1736 English cricket season

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1736 English cricket season
1735
1737

1736 was the 40th English cricket season since the earliest known important match was played. Details have survived of eighteen important matches and two notable single wicket matches.

One of the single wicket matches resulted in a tie, the earliest known instance of this result in cricket history. Chertsey Cricket Club and its Laleham Burway venue are found in the sources for the first time.

Important matches[edit]

The following matches are classified as important:[note 1]

date match title venue result source
13 May (Th) London v Mitcham Kennington Common result unknown [1][2]
notes

Recorded in Buckley's FL18C in conjunction with the London v Mitcham games on about Tuesday, 22 June and on Thursday, 2 September.

22 June (Tu) London v Mitcham Kennington Common London won [1][2]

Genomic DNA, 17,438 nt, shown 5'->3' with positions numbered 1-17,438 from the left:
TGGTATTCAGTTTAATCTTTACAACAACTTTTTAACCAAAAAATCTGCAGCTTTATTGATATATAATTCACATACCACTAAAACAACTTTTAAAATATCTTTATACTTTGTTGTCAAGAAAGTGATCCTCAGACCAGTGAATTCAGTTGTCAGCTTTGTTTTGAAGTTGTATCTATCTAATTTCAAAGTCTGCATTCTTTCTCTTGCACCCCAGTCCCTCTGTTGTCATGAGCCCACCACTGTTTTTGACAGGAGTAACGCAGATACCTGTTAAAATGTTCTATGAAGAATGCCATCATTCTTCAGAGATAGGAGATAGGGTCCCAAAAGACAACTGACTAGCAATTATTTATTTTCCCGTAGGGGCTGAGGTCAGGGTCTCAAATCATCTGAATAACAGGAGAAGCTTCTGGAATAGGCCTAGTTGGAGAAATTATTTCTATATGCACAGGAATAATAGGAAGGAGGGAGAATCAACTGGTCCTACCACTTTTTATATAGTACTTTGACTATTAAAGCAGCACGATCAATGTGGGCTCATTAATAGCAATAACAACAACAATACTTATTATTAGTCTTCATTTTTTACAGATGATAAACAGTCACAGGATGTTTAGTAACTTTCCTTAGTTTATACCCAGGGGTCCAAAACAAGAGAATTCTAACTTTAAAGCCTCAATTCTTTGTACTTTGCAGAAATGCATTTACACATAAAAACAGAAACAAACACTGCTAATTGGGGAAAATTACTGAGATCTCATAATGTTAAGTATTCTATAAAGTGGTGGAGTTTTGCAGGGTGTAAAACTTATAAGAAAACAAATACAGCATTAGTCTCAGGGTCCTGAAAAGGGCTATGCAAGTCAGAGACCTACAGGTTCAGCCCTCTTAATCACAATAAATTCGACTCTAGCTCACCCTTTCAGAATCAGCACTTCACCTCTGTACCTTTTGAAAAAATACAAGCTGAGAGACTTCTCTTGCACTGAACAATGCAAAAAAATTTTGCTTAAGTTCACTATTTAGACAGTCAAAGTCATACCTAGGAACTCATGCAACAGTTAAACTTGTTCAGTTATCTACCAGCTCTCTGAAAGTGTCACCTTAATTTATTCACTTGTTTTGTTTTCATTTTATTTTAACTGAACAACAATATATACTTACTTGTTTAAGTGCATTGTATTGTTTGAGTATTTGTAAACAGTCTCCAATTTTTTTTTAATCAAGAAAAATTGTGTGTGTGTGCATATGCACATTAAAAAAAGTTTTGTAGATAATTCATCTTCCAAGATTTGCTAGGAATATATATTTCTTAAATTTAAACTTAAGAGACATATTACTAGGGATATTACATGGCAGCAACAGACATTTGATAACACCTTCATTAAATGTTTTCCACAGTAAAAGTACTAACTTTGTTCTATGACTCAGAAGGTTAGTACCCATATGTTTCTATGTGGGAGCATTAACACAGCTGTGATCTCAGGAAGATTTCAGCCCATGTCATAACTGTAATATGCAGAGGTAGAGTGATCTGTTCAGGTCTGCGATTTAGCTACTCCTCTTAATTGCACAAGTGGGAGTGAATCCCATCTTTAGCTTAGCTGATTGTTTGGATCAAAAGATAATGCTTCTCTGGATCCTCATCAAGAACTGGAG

notes

Recorded by FL18C in conjunction with the London v Mitcham game on Thursday, 13 May.

before July Croydon v Chertsey Duppas Hill, Croydon Croydon won [1][2]
notes

See notes in next entry.

before July Chertsey v Croydon Laleham Burway Chertsey won [1][2]
notes

The above two games were played before July. Knowledge of them is from the announcement in Read’s Weekly Journal dated Saturday, 3 July, about a deciding game on Richmond Green to be played on Monday, 5 July (see below). In each of the first two matches, the home team won "by a great number of runs". The match at Laleham Burway is the first important one known to have been played there.

5 July (M) Croydon v Chertsey Richmond Green drawn [1][3][2]
notes

Scores are known: Chertsey 88 & 55; Croydon 58 & 25-9. Croydon with one wicket standing still needed 61 to win when the clock struck eight and the game was drawn. Chertsey could claim a moral victory but the result remained a draw. Played for £50. The report in Read's Weekly Journal dated Saturday, 3 July, says this was "a new match to decide which are best", the two teams having met twice before: Croydon won at Duppas Hill and Chertsey won at Laleham Burway (see above).

9 July (F) Streatham v London White Lion Fields, Streatham result unknown [1]
notes

This is the only reference to a Streatham team in surviving sources and so the status of the match is uncertain. Generally, however, matches involving London against teams representing other boroughs are regarded as important.